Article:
by Pat “Banana” Goebel, RJD student
When I woke up on Saturday morning, I was really excited to be going shark tagging. I couldn’t wait to go on a trip with Trinity Prep as their students are always engaged and willing to help. I snagged everything I needed for the day and headed down to Miami. Little did I know I would be returning from this trip with the nickname “banana.”
The team arrived at Diver’s Paradise at 8 am to load the fishing gear onto the boat. After a few sips of coffee, everyone was ready for an excellent day on the water. The students from Trinity Prep and a couple citizen scientists arrived around 9 am and couldn’t wait to get on the boat and go shark tagging with us. Captain Eric gave a safety briefing followed by David, who gave a detailed explanation of our fishing methods, which is designed to reduce fishing stress.
On the way out to our fishing spot, the team prepped the rest of our gear and cut fresh bait. Once we arrived at our fishing spot, the group came to the back of the boat to see how we deploy the lines. Then they helped us deploy the rest of the first set of ten lines.
After an hour soak time, we headed back to our first drumline. The first set of ten lines had no sharks. On the second set we got a small nurse shark. The third set resulted in one blacktip and one nurse shark that got away.
Now, this is where the story gets interesting! Many fisherman and captains believe bananas are bad mojo on a fishing on boat. Why? Because fisherman and captains are very superstitious, however, I am not. There are many theories on why people believe bananas are bad luck but I won’t go into that. After 35 lines, someone noticed I had banana. Captain Eric and basically everyone else on the boat demanded that I get rid of it. But, it was a good banana and I didn’t want to toss it away. So, I was forced to eat the banana even though I wasn’t hungry!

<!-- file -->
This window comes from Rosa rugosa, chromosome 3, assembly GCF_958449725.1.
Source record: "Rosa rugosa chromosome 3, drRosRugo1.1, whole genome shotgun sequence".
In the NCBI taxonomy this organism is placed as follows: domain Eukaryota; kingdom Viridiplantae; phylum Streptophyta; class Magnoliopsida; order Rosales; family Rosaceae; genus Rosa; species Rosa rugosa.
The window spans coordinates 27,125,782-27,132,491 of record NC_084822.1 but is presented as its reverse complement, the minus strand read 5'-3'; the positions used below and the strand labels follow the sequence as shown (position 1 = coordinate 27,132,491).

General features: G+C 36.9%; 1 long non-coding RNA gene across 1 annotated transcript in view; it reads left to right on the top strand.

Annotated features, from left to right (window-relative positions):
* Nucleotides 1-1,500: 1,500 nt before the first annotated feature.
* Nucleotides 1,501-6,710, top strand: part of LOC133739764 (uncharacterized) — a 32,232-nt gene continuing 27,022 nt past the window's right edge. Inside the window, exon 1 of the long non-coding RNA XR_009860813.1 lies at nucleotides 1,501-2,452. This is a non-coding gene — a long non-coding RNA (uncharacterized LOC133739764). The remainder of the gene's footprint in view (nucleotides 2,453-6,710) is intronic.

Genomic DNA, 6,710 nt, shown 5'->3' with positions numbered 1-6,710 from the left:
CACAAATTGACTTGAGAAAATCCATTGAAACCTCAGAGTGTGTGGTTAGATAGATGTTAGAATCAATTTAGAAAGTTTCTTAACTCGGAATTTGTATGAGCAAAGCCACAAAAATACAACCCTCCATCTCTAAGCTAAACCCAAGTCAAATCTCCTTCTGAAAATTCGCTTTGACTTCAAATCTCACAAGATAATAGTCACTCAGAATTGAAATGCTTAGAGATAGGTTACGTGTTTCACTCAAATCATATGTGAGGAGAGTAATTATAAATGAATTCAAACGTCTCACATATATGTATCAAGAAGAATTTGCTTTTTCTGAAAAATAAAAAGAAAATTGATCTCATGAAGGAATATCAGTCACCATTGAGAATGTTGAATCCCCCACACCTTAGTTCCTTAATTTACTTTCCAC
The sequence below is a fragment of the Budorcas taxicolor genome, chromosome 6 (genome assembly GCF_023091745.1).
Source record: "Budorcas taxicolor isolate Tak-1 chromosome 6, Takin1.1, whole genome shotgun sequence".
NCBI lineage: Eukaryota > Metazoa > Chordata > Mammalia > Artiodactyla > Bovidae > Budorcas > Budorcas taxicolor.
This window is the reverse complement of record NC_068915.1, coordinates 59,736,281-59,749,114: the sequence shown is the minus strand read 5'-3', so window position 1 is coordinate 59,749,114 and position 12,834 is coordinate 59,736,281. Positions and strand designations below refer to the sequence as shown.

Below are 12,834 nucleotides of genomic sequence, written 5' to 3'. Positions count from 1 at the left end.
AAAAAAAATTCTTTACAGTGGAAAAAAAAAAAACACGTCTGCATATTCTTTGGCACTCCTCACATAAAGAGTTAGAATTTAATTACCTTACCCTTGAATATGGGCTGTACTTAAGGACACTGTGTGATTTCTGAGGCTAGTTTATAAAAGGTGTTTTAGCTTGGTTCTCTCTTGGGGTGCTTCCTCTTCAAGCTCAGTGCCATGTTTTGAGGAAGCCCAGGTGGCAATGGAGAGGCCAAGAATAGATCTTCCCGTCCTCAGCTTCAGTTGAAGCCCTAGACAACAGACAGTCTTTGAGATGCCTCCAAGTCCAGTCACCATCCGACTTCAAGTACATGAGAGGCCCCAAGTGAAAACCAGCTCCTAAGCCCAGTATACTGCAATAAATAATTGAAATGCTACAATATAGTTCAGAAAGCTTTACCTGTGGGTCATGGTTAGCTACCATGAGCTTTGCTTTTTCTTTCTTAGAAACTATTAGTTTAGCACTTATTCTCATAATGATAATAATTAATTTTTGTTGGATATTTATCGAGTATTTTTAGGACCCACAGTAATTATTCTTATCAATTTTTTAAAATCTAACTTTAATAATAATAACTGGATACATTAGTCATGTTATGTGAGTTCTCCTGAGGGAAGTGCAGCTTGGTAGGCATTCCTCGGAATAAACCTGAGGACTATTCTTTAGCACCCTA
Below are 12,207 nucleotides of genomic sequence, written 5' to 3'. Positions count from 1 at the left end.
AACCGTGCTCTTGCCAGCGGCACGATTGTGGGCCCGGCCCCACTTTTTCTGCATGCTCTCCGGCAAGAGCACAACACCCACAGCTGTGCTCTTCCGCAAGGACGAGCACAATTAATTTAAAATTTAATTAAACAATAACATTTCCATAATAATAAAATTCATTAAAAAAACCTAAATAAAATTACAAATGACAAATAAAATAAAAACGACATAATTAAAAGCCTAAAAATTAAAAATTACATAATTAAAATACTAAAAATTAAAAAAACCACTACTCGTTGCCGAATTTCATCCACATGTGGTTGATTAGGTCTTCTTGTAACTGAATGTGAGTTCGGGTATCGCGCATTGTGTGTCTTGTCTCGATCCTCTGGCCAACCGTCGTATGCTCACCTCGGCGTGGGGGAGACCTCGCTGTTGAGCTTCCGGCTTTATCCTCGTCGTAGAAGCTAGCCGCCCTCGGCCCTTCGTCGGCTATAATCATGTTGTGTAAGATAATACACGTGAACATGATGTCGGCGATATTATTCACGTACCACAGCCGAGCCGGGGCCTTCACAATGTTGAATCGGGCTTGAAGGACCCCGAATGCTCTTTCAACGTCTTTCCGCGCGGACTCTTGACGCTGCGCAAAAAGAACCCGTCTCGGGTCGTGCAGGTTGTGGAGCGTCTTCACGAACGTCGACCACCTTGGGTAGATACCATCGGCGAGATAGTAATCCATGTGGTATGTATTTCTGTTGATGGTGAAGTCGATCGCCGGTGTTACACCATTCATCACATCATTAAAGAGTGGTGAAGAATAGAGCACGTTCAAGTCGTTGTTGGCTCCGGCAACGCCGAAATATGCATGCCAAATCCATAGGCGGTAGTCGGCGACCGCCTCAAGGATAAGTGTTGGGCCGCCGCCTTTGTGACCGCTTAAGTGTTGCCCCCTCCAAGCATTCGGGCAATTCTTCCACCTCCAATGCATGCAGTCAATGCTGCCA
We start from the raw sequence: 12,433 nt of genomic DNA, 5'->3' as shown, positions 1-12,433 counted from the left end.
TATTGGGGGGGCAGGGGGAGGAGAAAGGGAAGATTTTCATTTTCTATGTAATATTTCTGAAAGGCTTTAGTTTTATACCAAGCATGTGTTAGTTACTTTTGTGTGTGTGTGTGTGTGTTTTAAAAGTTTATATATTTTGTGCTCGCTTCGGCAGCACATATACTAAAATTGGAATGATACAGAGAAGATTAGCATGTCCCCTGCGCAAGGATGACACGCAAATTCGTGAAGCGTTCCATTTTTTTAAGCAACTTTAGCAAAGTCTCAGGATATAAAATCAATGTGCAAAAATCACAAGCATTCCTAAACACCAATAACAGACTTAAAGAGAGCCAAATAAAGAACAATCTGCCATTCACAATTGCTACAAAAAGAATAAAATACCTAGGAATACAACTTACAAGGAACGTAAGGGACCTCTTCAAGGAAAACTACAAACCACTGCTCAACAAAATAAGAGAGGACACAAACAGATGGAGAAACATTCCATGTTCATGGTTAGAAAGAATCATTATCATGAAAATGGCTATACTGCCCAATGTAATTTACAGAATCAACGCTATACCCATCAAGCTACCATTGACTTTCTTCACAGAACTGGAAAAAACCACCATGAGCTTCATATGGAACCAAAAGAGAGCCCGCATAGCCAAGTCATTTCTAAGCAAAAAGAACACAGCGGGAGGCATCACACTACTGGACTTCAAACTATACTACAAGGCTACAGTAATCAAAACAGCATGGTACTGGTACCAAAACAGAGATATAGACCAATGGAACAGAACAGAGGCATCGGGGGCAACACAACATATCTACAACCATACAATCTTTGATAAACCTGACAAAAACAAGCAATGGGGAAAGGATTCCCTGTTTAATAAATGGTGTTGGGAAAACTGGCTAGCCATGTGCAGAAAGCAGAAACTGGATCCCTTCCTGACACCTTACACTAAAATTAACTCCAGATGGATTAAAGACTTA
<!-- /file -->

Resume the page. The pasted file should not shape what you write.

Before the consumption of the banana, we were having a normal day (3-4 sharks). After the banana was disposed of (but was it really if it was in my stomach), we went from an average to well beyond average day. We doubled our catch for the day in five lines. Yep! We went 3 for 5 once the banana was gone. The second line had a blacktip, the fourth line had a large nurse, and the final line of the day had a large bull shark.
I remember thinking to myself, “wow! Did that really just happen? I am never going to hear the end of this one.” So, as you can imagine all the blame was put on me. My name quickly changed from Pat to Banana. But, it didn’t stop there. After the trip, Captain Eric graciously bought me banana suit to wear on the next trip.
The trip on April 11th will likely be a trip none of us will forget. The students from Trinity Prep were a great help and showed a passion for our research. We left them with a plethora of new knowledge about the importance of the ocean, which hopefully they will share with others. Sharing our knowledge about ocean conservation is truly a remarkable experience. Thanks to all who participated.
P.s. I bring a banana on every trip…